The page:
Atrial fibrillation or flutter is a common type of abnormal heartbeat. The heart rhythm is fast and irregular. You were in the hospital to treat this condition.
When You're in the Hospital
You may have been in the hospital because you have atrial fibrillation. This condition occurs when your heart beats irregularly and often faster than normal. You may have developed this problem while you were in the hospital for a heart attack, heart surgery, or other serious illness such as pneumonia or injury.
Treatments you may have received include:
- Cardioversion (this is a procedure done to change the beat of your heart back to normal. It can be done with medicine or an electric shock.)
- Cardiac ablation
You may have been given medicines to change your heartbeat or slow it down. Some are:
- Beta blockers, such as metoprolol (Lopressor, Toprol-XL) or atenolol (Senormin, Tenormin)
- Calcium channel blockers, such as diltiazem (Cardizem, Tiazac) or verapamil (Calan, Verelan)
- Antiarrhythmics (medicines that control heart rhythm), such as amiodarone (Cordarone, Pacerone), flecainide (Tambocor), or sotalol (Betapace)
Taking Your Medicines
Have all of your prescriptions filled before you go home. You should take your medicines the way your health care provider has told you to.
- Tell your provider about other medicines you are taking including over-the-counter medicines, herbs, or supplements. Ask if it is OK to keep taking these. Also, tell your provider if you are taking antacids.
- Never stop taking any of your medicines without first talking to your provider. Do not skip a dose unless you are told to.
- Sometimes certain medicines are prescribed to be taken only when you have symptoms. Be sure you understand when to take your medicines.
You may be taking aspirin or clopidogrel (Plavix), prasugrel (Effient), ticagrelor (Brilinta), warfarin (Coumadin), heparin, or another blood thinner such as apixiban (Eliquis), rivaroxaban (Xarelto), dabigatran (Pradaxa) to help keep your blood from clotting.
If you are taking any blood thinner:
- You need to watch for any bleeding or bruising, and let your provider know if it happens.
- Tell dentist, pharmacist, and other providers that you are taking this drug.
- You will need to have extra blood tests to make sure your dose is correct if you are taking warfarin.
Limit how much alcohol you drink. Ask your provider when it is OK to drink, and how much is safe.
Do not smoke cigarettes. If you do smoke, your provider can help you quit.
Follow a heart healthy diet.
- Avoid salty and fatty foods.
- Stay away from fast-food restaurants.
- Your provider can refer you to a dietitian, who can help you plan a healthy diet.
- If you take warfarin, do not make big changes in your diet or take vitamins without checking with your provider.
Try to avoid stressful situations.
- Tell your provider if you feel stressed or sad.
- Talking to a counselor may help.
Learn how to check your pulse, and check it every day.
- It is better to take your own pulse than to use a machine.
- A machine may be less accurate because of atrial fibrillation.
Limit the amount of caffeine you drink (found in coffee, tea, colas, and many other beverages.)
Do not use cocaine, amphetamines, or any other illegal drugs. They may make your heart beat faster, and cause permanent damage to your heart.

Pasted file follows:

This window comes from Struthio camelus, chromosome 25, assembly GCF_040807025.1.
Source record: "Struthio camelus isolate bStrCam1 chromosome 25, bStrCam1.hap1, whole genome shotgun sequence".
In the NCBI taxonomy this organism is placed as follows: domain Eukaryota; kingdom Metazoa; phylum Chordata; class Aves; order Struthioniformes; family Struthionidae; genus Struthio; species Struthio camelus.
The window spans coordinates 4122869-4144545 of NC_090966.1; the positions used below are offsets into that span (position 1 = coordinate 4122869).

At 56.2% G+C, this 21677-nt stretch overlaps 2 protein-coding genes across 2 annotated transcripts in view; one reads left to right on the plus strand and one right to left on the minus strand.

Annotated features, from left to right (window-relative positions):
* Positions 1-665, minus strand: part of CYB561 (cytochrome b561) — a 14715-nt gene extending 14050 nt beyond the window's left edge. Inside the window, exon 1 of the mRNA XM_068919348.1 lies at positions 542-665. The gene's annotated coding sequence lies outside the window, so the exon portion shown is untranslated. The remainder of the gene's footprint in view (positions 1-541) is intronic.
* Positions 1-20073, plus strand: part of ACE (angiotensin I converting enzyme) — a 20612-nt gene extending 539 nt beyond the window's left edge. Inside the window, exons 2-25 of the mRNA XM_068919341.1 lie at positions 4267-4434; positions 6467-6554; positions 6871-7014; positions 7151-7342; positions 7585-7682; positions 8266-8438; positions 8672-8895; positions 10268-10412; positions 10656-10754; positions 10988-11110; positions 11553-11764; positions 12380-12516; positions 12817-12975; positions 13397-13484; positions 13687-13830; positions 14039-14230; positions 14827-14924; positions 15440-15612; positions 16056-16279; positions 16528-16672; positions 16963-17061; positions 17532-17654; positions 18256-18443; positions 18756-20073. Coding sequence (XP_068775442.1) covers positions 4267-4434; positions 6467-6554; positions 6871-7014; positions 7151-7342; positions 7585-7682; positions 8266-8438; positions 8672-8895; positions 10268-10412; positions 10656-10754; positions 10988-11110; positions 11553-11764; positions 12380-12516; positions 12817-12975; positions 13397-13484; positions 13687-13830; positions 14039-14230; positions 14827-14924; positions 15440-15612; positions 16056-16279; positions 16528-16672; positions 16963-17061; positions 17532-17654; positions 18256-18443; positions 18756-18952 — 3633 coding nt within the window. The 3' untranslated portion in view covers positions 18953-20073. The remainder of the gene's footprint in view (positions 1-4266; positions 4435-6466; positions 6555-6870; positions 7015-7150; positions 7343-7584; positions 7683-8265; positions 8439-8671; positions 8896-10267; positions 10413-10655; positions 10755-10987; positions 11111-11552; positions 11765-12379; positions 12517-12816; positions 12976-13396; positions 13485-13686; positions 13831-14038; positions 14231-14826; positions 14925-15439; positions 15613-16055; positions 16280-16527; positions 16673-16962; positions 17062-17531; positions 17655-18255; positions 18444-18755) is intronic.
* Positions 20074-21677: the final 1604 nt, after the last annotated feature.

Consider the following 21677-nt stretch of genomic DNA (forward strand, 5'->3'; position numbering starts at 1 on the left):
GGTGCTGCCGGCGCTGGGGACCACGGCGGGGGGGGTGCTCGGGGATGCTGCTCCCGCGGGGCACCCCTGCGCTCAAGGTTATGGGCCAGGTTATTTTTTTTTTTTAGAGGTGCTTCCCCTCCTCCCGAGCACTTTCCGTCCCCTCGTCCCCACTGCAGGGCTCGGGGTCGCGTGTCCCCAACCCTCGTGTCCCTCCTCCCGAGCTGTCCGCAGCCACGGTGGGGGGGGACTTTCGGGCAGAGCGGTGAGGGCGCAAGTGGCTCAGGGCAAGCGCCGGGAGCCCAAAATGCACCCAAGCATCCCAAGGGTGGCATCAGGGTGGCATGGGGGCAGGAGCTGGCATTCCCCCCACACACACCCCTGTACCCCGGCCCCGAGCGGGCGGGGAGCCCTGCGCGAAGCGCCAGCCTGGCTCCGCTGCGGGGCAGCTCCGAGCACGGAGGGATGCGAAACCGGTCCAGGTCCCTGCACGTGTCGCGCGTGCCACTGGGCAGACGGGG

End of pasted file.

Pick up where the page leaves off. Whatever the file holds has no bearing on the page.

Ask your provider for recommendations for physical activity and exercise.
When to Call the Doctor
Call for emergency help if you feel:
- Pain, pressure, tightness, or heaviness in your chest, arm, neck, or jaw
- Shortness of breath
- Gas pains or indigestion
- Sweaty, or if you lose color
- Fast heartbeat, irregular heartbeat, or your heart is pounding uncomfortably
- Numbness or weakness in your face, arm, or leg
- Blurry or decreased vision
- Problems speaking or understanding speech
- Dizziness, loss of balance, or falling
- Severe headache
Auricular fibrillation - discharge; A-fib - discharge; AF - discharge; Afib - discharge
Calkins H, Tomaselli GF, Morady F. Atrial fibrillation: clinical features, mechanisms, and management. In: Libby P, Bonow RO, Mann DL, Tomaselli GF, Bhatt DL, Solomon SD, eds. Braunwald's Heart Disease: A Textbook of Cardiovascular Medicine. 12th ed. Philadelphia, PA: Elsevier; 2022:chap 66.
January CT, Wann LS, Alpert JS, et al. 2014 AHA/ACC/HRS guideline for the management of patients with atrial fibrillation: a report of the American College of Cardiology/American Heart Association Task Force on Practice Guidelines and the Heart Rhythm Society. J Am Coll Cardiol. 2014;64(21):e1-76. PMID: 24685669 pubmed.ncbi.nlm.nih.gov/24685669/.
January CT, Wann LS, Calkins H, et al. 2019 AHA/ACC/HRS focused update of the 2014 AHA/ACC/HRS guideline for the management of patients with atrial fibrillation: a report of the American College of Cardiology Foundation/American Heart Association Task Force on Clinical Practice Guidelines and the Heart Rhythm Society. J Am Coll Cardiol. 2019;74:104–132. PMID: 30686041 pubmed.ncbi.nlm.nih.gov/30686041/.
Zimetbaum P. Supraventricular cardiac arrhythmias. In: Goldman L, Schafer AI, eds. Goldman-Cecil Medicine. 26th ed. Philadelphia, PA: Elsevier; 2020:chap 58.
Review Date 1/1/2023
Updated by: Michael A. Chen, MD, PhD, Associate Professor of Medicine, Division of Cardiology, Harborview Medical Center, University of Washington Medical School, Seattle, WA. Also reviewed by David C. Dugdale, MD, Medical Director, Brenda Conaway, Editorial Director, and the A.D.A.M. Editorial team.